Not having to worry about things like how to get from A to B, or what accommodations would be safe for me as a solo woman, or what to order in a restaurant, or how much to tip someone made my trip infinitely more enjoyable.

Horse guard outside Hassan Tower in Rabat
For example, our guide let us know when it was/wasn't okay to take photos of guards; it was fine here in Rabat!

I won't lie to you: I know other people who have struggled with traveling in Morocco; even people who didn't enjoy their time in Morocco at all. I can only speak from my own experience, but I know that my own experience was made better by not trying to do everything on my own.

I booked the Morocco Uncovered tour with Intrepid Travel, which is a 13-day tour through the highlights of Morocco. I think this tour had a near-perfect itinerary, and can't recommend it highly enough! (Read my full tour review here.)

Looking for a tour in Morocco?

Here are several tours worth checking out:

8. It's unlike anywhere else you've been

Lastly, Morocco is just… different.

Since my trip ended, people have been asking me “what was it like?” I know they want me to compare it to other countries they've been to; to say it was like Egypt or Turkey or Greece or somewhere else they know. But the truth is that Morocco is unlike anywhere else I've been!

Rose Valley, Morocco
In the High Atlas Mountains
Marrakech souks
Marrakech souks

It has Mediterranean and Berber and North African and Islamic aspects to it, both in landscapes and culture. But I can't compare it to anywhere else I've been.

Morocco is unique. It's a land of colorful tiles and golden sand dunes. Of clay-brick kasbahs and goats that climb trees. Of piles of spices and maze-like medinas. Of striped djellabas and hot, sugary mint teas. Of juicy oranges and fluffy bread and the sweetest dates you'll ever eat. Of intricate mosques and Roman ruins and the High Atlas Mountain. Of oasis-like riads and carpets, carpets, carpets.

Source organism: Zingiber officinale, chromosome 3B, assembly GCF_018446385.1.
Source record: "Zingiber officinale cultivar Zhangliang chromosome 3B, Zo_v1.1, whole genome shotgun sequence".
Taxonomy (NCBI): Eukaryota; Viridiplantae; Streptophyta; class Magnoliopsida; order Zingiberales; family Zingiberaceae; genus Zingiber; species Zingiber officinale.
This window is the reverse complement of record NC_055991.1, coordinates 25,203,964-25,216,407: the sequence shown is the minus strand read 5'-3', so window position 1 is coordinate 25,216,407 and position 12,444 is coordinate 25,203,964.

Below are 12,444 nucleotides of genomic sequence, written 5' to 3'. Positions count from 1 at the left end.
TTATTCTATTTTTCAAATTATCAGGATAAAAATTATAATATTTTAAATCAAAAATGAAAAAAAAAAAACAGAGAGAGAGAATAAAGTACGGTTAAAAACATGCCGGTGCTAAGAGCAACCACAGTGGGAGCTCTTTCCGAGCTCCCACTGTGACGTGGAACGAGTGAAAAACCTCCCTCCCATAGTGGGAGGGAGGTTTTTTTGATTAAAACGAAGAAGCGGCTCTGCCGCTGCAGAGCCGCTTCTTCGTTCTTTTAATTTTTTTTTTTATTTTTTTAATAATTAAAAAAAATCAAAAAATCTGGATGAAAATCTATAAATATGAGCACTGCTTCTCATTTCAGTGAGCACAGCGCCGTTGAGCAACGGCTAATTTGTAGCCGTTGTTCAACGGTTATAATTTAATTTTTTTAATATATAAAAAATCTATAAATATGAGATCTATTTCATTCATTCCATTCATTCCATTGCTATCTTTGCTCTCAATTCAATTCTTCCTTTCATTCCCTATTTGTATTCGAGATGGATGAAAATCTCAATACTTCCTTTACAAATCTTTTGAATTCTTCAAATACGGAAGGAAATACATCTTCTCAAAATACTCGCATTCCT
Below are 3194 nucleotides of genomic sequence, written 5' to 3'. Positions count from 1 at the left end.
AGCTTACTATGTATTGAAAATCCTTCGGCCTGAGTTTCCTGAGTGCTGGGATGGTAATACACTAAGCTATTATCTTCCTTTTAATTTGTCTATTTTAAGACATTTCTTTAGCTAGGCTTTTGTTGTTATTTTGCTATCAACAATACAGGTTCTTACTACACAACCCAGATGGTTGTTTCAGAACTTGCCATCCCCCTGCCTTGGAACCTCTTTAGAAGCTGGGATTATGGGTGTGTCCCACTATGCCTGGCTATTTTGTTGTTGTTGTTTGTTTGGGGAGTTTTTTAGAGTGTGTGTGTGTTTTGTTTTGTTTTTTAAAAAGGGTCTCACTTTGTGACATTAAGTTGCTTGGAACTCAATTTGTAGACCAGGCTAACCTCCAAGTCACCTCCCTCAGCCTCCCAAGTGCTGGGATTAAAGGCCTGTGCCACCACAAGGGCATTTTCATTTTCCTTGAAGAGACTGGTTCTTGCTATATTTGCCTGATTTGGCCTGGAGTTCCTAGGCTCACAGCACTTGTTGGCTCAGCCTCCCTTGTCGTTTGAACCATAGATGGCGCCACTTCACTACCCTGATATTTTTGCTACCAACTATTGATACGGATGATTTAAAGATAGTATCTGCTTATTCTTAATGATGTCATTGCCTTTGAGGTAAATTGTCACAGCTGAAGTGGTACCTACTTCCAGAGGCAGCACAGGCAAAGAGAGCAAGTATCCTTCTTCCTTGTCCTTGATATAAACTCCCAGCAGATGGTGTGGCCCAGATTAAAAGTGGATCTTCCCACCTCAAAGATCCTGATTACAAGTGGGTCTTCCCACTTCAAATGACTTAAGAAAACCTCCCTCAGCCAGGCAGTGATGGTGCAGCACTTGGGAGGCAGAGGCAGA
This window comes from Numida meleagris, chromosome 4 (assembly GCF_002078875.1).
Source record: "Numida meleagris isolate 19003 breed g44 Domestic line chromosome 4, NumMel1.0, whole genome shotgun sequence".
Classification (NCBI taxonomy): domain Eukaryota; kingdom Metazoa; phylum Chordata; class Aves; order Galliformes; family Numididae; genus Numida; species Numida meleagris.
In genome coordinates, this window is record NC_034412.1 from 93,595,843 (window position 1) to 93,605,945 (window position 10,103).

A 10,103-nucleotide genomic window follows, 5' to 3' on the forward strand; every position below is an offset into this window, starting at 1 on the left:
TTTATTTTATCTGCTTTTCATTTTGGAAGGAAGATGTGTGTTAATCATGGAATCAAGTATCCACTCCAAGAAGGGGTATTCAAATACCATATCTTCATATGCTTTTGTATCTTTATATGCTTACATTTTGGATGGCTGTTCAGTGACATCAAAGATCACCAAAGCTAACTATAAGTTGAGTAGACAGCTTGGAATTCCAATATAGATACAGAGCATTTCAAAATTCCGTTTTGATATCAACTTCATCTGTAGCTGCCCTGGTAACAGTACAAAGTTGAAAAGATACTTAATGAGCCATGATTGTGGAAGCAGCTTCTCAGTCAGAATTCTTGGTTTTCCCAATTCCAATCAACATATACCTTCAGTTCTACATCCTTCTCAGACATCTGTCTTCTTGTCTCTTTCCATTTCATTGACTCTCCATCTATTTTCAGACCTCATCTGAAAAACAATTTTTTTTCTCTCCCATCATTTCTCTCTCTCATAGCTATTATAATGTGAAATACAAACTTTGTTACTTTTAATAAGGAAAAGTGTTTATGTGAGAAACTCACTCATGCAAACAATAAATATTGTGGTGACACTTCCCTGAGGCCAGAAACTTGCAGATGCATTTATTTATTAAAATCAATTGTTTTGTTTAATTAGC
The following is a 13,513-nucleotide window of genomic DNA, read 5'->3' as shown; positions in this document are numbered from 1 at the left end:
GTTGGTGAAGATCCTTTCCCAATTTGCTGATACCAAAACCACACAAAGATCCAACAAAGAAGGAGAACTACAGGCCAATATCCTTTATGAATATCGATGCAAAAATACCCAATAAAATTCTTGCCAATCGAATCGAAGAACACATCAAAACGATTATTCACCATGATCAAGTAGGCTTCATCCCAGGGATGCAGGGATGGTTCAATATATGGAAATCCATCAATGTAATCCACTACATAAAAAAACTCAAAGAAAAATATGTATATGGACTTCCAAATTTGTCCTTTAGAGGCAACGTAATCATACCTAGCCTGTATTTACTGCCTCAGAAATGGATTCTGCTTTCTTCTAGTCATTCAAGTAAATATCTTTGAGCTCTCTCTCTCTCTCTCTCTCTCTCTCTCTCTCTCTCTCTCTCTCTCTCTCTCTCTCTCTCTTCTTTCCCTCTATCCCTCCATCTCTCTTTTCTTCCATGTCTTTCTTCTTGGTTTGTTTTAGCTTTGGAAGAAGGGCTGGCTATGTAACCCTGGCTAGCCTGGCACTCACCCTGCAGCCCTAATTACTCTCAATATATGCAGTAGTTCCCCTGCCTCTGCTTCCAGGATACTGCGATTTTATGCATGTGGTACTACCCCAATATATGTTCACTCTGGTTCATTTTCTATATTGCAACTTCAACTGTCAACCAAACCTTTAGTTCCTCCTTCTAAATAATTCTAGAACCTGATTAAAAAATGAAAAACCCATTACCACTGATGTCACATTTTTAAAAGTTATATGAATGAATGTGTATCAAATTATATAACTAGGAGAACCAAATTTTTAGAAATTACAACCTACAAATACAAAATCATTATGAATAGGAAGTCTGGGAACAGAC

Royal Palace door in Fes
Royal Palace door in Fes
Amanda at Riad BE in Marrakech
Riad BE in Marrakech

I hope that, maybe after reading about my time there, you'll feel the same fierce pull to Morocco that I did. And I hope you'll visit and experience it for yourself.

For more on Morocco:

Have you ever been to Morocco? Did any of my observations here surprise you?

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"It's a dangerous business, going out your door. You step onto the road, and, if you don't keep your feet, there's no telling where you might get swept off to." - JRR Tolkien

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59 Comments on “8 Things That Surprised Me About Traveling in Morocco

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  1. Thank you so much for your list of things to pack. I am trying not to overpack so there will be room in my bag for souvenirs! I leave in less than 2 weeks and am excited to get back to traveling. I took have been to Egypt, Turkey, Greece, Peru, Portugal, and Russia. Always on your so that I don’t have to worry about how to get around Keep on traveling!

    Hi Amanda, I loved reading about your experience. I’m traveling to Morocco in two weeks and I am so excited!!! I can’t wait to experience many of the things you’ve described. I will return to leave a comment on my experience ❤️

    There’s more to Morocco than the desert. Your choice of places does not reflect the country”s vast contrasting regional landscapes, cultures and colours. You should visit Tangier and the north some time. You’re over dressed for Morocco where beautiful women from around the world feel comfortable in skimpy clothes. Relax, it’s safer there than Ohio and other parts of the world. My last point is, I object to rumbling helicopters and 4×4s near ancient sites in the deep south and weakening their structures and disturbing the natural surrounding landscape and wildlife habitat. MB